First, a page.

The second-in-command at the Massachusetts State Police, who oversaw day-to-day operations, is stepping down after holding that post for just over a year.
Deputy Superintendent Barry J. O’Brien has “retired after 32 years of honorable service” and played “a key role in instituting major operational and fiscal reforms within the Department,” State Police spokesman David Procopio said Friday in a statement.
Gilpin said O’Brien “capped a long and distinguished career with the State Police by playing a vital role on my Command Staff in ensuring the continued success of the Department as a full service police agency and for laying the groundwork for future improved efficiency.”
“I am forever grateful to him for his counsel and friendship, and wish him all the best in retirement,” she said in a statement.
The change is the latest for an agency that’s weathered a string of controversies and administrative turnover in the past 14 months. Procopio said O’Brien’s departure was unrelated to any investigation or disciplinary matter.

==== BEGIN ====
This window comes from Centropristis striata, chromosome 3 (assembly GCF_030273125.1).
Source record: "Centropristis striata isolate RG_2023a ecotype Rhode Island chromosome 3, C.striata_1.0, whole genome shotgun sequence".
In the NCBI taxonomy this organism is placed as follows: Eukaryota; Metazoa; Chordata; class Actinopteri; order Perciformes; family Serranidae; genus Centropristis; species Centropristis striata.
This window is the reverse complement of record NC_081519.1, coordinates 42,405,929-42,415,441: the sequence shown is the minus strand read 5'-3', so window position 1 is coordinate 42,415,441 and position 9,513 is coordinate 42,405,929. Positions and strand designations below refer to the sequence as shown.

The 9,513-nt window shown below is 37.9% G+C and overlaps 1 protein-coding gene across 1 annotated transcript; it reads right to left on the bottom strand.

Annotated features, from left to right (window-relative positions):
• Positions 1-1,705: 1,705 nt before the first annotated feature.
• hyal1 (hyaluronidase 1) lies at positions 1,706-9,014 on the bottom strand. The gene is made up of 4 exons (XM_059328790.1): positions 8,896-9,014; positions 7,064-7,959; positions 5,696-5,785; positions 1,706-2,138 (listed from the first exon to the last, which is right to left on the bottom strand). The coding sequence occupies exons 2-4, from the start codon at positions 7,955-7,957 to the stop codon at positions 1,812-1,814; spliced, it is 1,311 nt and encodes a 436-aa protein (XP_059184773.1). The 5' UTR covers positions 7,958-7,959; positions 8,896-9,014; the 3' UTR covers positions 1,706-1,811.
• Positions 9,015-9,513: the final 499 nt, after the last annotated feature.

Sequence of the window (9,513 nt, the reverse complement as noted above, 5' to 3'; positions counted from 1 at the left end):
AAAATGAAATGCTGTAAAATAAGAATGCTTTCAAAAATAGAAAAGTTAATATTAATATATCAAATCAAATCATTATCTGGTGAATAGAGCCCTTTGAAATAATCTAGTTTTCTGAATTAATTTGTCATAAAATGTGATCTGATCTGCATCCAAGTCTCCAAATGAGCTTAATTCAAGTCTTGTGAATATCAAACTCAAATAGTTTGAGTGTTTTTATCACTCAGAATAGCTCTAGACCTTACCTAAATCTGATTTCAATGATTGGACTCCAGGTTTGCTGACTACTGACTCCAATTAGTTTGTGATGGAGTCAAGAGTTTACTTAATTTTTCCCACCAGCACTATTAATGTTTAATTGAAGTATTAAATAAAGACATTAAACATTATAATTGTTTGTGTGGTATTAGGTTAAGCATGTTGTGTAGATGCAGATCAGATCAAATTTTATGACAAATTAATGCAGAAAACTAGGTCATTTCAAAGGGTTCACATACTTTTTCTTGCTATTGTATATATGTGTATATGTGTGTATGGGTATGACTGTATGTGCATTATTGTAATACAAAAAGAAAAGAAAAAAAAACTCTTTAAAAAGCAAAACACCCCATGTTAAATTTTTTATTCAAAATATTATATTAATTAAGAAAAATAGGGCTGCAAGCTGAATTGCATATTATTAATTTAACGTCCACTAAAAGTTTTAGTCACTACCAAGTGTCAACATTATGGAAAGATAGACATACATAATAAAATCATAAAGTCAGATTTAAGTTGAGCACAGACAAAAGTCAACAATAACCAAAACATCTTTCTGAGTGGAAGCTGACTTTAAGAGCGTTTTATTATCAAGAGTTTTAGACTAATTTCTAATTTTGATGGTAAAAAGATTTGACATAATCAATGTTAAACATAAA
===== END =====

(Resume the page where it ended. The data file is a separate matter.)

Before becoming deputy superintendent, O’Brien commanded the department’s investigative services division, official said. He also ran Troop B, which covers Western Massachusetts, for several years and held supervisory roles, including at the Commonwealth Fusion Center.
Lieutenant Colonel Christopher S. Mason was picked to replace O’Brien.
Mason has served as commander of the investigative services division since November 2017, when he took over from O’Brien there, officials said.
In that role, Mason “has been at the center of discussions and decisions that have led to numerous improvements within the Department’s operations,” Gilpin said.
“He, like Lieutenant Colonel O’Brien, is someone whose opinions and ideas I highly value, and as Deputy Superintendent he will continue to work by my side as the Department continues to fulfill its mission of protecting the lives, safety and property of the people who live, work, and raise families in our state,” she added.
During his tenure with the department, Mason has also overseen the Commonwealth Fusion Center and the Cape and Islands detective unit, officials said.
Also Friday, Gilpin announced the promotion of Major Phillip R. Dowd to take over Mason’s role.
Dowd previously served as that division’s deputy. Before that he commanded the Worcester County detective unit, officials said.
“Lieutenant Colonel Dowd has valuable experience supervising investigations into serious crimes, including homicides and drug trafficking, and will play an important leadership role in ensuring that we have the tools, training, and resources necessary to hold violent offenders accountable and speak for their victims,” Gilpin said.Matt Rocheleau can be reached at email@example.com. Follow him on Twitter @mrochele.